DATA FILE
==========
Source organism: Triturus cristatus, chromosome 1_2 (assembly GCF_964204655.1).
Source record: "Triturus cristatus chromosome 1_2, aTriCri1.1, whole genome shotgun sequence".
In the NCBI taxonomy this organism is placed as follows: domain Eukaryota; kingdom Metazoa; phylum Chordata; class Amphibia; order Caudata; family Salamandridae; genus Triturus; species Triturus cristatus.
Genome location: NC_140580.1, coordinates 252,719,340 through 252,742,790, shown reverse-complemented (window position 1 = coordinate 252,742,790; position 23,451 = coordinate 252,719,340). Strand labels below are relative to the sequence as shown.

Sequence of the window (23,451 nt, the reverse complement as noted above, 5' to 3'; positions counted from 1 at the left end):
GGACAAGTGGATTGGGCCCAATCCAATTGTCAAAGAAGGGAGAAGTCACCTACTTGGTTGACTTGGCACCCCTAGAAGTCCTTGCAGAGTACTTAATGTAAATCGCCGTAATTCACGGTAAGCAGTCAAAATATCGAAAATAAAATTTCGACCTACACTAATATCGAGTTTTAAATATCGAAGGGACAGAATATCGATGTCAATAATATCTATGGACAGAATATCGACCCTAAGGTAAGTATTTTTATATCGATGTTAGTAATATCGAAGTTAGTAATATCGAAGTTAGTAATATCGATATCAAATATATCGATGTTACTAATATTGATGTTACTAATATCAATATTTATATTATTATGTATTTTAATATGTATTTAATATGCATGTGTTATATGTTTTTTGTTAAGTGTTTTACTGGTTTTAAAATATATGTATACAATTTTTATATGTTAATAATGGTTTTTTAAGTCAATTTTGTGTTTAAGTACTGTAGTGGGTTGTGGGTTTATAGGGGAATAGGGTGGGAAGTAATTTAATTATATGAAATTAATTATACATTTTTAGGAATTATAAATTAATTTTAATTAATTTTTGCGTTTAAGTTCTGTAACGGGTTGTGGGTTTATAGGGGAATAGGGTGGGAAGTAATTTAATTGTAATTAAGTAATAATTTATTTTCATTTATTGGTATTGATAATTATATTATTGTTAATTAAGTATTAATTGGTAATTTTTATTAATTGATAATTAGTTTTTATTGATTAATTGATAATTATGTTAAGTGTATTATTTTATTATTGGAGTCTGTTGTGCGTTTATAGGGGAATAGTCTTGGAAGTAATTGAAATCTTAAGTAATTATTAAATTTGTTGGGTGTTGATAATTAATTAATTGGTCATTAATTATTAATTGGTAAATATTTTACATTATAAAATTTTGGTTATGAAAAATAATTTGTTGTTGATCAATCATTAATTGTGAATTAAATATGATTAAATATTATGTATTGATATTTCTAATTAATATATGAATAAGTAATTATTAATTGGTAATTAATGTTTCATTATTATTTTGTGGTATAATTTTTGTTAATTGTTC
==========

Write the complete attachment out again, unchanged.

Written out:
Source organism: Triturus cristatus, chromosome 1_2 (assembly GCF_964204655.1).
Source record: "Triturus cristatus chromosome 1_2, aTriCri1.1, whole genome shotgun sequence".
In the NCBI taxonomy this organism is placed as follows: domain Eukaryota; kingdom Metazoa; phylum Chordata; class Amphibia; order Caudata; family Salamandridae; genus Triturus; species Triturus cristatus.
Genome location: NC_140580.1, coordinates 252,719,340 through 252,742,790, shown reverse-complemented (window position 1 = coordinate 252,742,790; position 23,451 = coordinate 252,719,340). Strand labels below are relative to the sequence as shown.

Sequence of the window (23,451 nt, the reverse complement as noted above, 5' to 3'; positions counted from 1 at the left end):
GGACAAGTGGATTGGGCCCAATCCAATTGTCAAAGAAGGGAGAAGTCACCTACTTGGTTGACTTGGCACCCCTAGAAGTCCTTGCAGAGTACTTAATGTAAATCGCCGTAATTCACGGTAAGCAGTCAAAATATCGAAAATAAAATTTCGACCTACACTAATATCGAGTTTTAAATATCGAAGGGACAGAATATCGATGTCAATAATATCTATGGACAGAATATCGACCCTAAGGTAAGTATTTTTATATCGATGTTAGTAATATCGAAGTTAGTAATATCGAAGTTAGTAATATCGATATCAAATATATCGATGTTACTAATATTGATGTTACTAATATCAATATTTATATTATTATGTATTTTAATATGTATTTAATATGCATGTGTTATATGTTTTTTGTTAAGTGTTTTACTGGTTTTAAAATATATGTATACAATTTTTATATGTTAATAATGGTTTTTTAAGTCAATTTTGTGTTTAAGTACTGTAGTGGGTTGTGGGTTTATAGGGGAATAGGGTGGGAAGTAATTTAATTATATGAAATTAATTATACATTTTTAGGAATTATAAATTAATTTTAATTAATTTTTGCGTTTAAGTTCTGTAACGGGTTGTGGGTTTATAGGGGAATAGGGTGGGAAGTAATTTAATTGTAATTAAGTAATAATTTATTTTCATTTATTGGTATTGATAATTATATTATTGTTAATTAAGTATTAATTGGTAATTTTTATTAATTGATAATTAGTTTTTATTGATTAATTGATAATTATGTTAAGTGTATTATTTTATTATTGGAGTCTGTTGTGCGTTTATAGGGGAATAGTCTTGGAAGTAATTGAAATCTTAAGTAATTATTAAATTTGTTGGGTGTTGATAATTAATTAATTGGTCATTAATTATTAATTGGTAAATATTTTACATTATAAAATTTTGGTTATGAAAAATAATTTGTTGTTGATCAATCATTAATTGTGAATTAAATATGATTAAATATTATGTATTGATATTTCTAATTAATATATGAATAAGTAATTATTAATTGGTAATTAATGTTTCATTATTATTTTGTGGTATAATTTTTGTTAATTGTTC